FedEx Corp. is advancing an e-commerce delivery strategy without the online sales sector’s biggest player. The carrier’s Ground division dropped its contract to deliver packages for Amazon.com Inc. capping a split between the companies that highlights the escalating tensions in the logistics world as Amazon builds its own delivery network. Amazon already appears to have wound down much of its business with FedEx, which may stress the online giant’s fulfillment operations as more packages fill its own network and those of other carriers closer to the peak holiday shipping season. FedEx insists it’s now “positioned extraordinarily well” to serve the broader world of retailers that compete with Amazon—and the Amazon third-party sellers who ship with FedEx. That leaves the business-to-consumer parcel market looking increasingly like it’s divided into two camps, one with Amazon and one without.
Amazon’s move to more rapid fulfillment in recent years has created greater expectations for consumers, and 88% of shoppers say they would now pay for same-day delivery or faster. Nearly 80% of logistics companies also say they expect to provide same-day delivery by 2023. Despite the frequent headlines about the demise of brick-and-mortar retail, physical locations are as relevant as ever. 42% of retailers now say faster delivery of online orders is their top customer-facing priority, and many use stores to achieve that goal. Large retailers such as Walmart, Home Depot, Best Buy and Dick’s Sporting Goods are now using many stores as mini distribution centers and shipping and fulfilling orders directly from stores. Likewise, Amazon’s acquisition of Whole Foods in 2017 was partly to gain a physical footprint. And in July 2019, the company started offering in-store pickup at Rite Aid locations and accepting returns at Kohl’s.
U.S. corporate leaders who believe that the firestorm surrounding Huawei won’t singe their companies might want to think again. Remember: the Trump Administration, articulating national security concerns, has imposed a trade blacklist on Huawei and all its subsidiaries, a maze of networks that spreads across 170 countries and reaches a third of the world's population. Like it or not, U.S. companies and their supply chains are thoroughly dependent on Huawei and its leviathan supply chain – and vice versa. Motorola Solutions (which a decade ago contemplated acquiring Huawei) and its subsidiaries do an immense amount of business with Huawei and its subsidiaries. Those relationships cannot be ended overnight. The Administration’s action puts Motorola and a host of other companies in an uncomfortable and potentially untenable position. What’s the current state of play for U.S. companies vis a vis Huawei? It’s a bit murky – and it’s not likely to get clearer anytime soon.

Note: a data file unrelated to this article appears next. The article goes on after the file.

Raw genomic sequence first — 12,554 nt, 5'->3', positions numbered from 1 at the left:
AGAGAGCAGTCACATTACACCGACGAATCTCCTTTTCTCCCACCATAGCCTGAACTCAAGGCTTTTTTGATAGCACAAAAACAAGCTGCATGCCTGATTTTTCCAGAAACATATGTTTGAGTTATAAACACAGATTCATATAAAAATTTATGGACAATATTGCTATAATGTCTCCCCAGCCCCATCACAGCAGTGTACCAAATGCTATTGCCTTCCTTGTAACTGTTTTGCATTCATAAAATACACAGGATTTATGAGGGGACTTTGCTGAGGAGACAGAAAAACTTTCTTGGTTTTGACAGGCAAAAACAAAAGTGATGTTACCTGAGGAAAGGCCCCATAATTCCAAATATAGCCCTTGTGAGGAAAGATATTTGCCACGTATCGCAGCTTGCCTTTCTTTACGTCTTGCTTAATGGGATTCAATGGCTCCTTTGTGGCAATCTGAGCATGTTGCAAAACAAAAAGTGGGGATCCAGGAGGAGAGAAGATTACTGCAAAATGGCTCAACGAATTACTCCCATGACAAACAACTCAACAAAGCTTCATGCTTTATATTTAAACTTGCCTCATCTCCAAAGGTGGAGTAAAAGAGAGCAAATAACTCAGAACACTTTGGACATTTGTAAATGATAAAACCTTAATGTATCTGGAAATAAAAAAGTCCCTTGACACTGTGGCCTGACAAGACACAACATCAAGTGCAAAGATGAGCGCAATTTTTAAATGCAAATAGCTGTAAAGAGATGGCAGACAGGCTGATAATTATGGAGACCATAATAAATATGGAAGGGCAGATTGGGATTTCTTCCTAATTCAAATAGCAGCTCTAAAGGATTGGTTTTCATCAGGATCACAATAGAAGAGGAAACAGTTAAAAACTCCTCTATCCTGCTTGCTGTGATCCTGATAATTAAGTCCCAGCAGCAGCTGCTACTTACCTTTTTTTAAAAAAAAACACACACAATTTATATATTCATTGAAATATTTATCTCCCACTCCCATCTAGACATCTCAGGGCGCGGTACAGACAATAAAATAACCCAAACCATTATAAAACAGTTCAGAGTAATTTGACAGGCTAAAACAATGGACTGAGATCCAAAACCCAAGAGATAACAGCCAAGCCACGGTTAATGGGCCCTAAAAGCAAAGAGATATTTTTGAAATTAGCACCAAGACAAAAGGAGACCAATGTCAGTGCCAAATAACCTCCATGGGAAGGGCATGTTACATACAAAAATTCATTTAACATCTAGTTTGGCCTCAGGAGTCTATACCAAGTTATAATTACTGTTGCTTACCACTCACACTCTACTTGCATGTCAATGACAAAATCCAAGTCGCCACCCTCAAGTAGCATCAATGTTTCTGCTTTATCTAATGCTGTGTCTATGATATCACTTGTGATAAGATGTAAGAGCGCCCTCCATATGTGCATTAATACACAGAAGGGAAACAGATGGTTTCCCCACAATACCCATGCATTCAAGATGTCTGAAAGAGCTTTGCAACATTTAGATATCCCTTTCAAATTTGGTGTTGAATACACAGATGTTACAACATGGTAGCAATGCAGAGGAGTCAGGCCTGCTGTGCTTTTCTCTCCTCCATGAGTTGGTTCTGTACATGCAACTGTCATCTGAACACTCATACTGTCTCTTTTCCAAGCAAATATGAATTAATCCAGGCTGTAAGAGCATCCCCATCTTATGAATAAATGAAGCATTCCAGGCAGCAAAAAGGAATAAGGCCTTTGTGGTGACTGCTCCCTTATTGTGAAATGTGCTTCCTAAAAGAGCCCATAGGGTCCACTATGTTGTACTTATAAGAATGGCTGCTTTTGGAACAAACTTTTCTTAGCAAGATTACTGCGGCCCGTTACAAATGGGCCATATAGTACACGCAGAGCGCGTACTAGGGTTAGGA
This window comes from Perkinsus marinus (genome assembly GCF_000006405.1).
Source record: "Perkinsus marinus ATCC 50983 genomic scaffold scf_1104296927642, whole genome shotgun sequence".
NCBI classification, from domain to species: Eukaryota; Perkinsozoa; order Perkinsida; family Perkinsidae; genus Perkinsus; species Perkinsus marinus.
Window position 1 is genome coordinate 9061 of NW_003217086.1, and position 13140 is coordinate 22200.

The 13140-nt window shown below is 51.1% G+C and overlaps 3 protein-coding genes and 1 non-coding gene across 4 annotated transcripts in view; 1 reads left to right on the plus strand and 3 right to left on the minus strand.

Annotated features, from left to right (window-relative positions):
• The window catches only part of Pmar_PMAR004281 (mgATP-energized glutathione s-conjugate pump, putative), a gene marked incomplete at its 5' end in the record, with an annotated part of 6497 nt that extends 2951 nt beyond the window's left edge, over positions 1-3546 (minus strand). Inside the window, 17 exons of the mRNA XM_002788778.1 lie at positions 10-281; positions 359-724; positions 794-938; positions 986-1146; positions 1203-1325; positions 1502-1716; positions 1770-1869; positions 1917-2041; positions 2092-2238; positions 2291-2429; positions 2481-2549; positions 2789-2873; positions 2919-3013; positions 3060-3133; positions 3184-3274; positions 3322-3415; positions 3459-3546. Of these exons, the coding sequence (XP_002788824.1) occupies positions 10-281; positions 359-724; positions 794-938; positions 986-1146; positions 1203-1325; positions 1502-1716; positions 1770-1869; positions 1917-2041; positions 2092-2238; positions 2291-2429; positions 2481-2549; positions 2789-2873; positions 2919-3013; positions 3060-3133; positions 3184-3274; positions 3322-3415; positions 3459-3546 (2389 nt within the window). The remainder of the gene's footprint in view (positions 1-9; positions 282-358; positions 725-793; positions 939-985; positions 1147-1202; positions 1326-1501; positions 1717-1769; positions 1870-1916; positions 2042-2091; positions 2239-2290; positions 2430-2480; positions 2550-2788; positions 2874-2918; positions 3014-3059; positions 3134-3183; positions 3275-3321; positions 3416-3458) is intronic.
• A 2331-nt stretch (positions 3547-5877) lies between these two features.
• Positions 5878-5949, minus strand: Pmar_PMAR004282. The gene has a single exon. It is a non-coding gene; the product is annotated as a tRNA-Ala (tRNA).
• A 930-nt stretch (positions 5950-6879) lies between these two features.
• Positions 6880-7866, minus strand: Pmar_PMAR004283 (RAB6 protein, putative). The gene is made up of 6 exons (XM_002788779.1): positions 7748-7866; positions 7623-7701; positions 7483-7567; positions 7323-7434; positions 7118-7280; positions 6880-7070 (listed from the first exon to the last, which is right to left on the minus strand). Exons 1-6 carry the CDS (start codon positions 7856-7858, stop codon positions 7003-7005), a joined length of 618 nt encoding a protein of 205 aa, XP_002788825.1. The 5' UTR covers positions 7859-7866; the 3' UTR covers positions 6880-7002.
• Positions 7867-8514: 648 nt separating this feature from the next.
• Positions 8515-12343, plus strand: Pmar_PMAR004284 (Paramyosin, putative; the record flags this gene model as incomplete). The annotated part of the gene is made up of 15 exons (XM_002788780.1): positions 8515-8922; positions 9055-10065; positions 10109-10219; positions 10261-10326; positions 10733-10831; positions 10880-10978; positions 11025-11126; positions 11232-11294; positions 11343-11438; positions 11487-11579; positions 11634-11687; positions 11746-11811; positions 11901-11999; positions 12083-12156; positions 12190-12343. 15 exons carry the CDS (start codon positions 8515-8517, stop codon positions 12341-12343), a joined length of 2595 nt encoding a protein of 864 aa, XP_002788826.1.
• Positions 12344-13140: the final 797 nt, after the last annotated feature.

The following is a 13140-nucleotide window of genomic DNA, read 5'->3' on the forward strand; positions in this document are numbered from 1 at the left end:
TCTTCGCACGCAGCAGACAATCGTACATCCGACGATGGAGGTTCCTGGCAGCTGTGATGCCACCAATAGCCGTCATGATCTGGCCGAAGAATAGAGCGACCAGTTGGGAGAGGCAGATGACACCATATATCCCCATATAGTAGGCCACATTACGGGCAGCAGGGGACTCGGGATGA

Rising supply chain costs are starting to reach consumers. Big food suppliers and chain restaurants like Mondelez International Inc. and Chipotle Mexican Grill Inc. are among a growing field of companies betting that U.S. customers are willing to pay more for goods and some are notching revenue gains at the expense of customer counts and volume. The results suggest a logjam in pricing that’s built up as commodity shipping costs rise may be breaking now that wages are growing at a faster rate. Restaurant prices have climbed faster than generally modest inflation rates in recent months, and grocery prices are rising again after a long slump. The shift comes as transportation costs are looking more volatile. Trucking rates are slipping in what carriers say is an oversupplied market while container shipping rates are on the upswing heading deeper into the peak season.
Big brands are losing their dominant grip on food supply chains. Kraft Heinz Co. wrote down the value of its brands for the second time this year and reported slumping sales in the first six months of its fiscal year. The results reflect the enormous pressure on food giants to adjust to changing consumer tastes as well as the company’s own missteps in navigating shifting market trends and the rising costs of ingredients. Big food makers are trying to upgrade their products as consumers gravitate toward private-label items they perceive as fresher and healthier. Kraft Heinz, one of the world’s largest packaged food makers, has been hit harder than most. Some former employees and suppliers say the company’s cost-cutting drive left well-known brands to stagnate in a market crying out for innovation.
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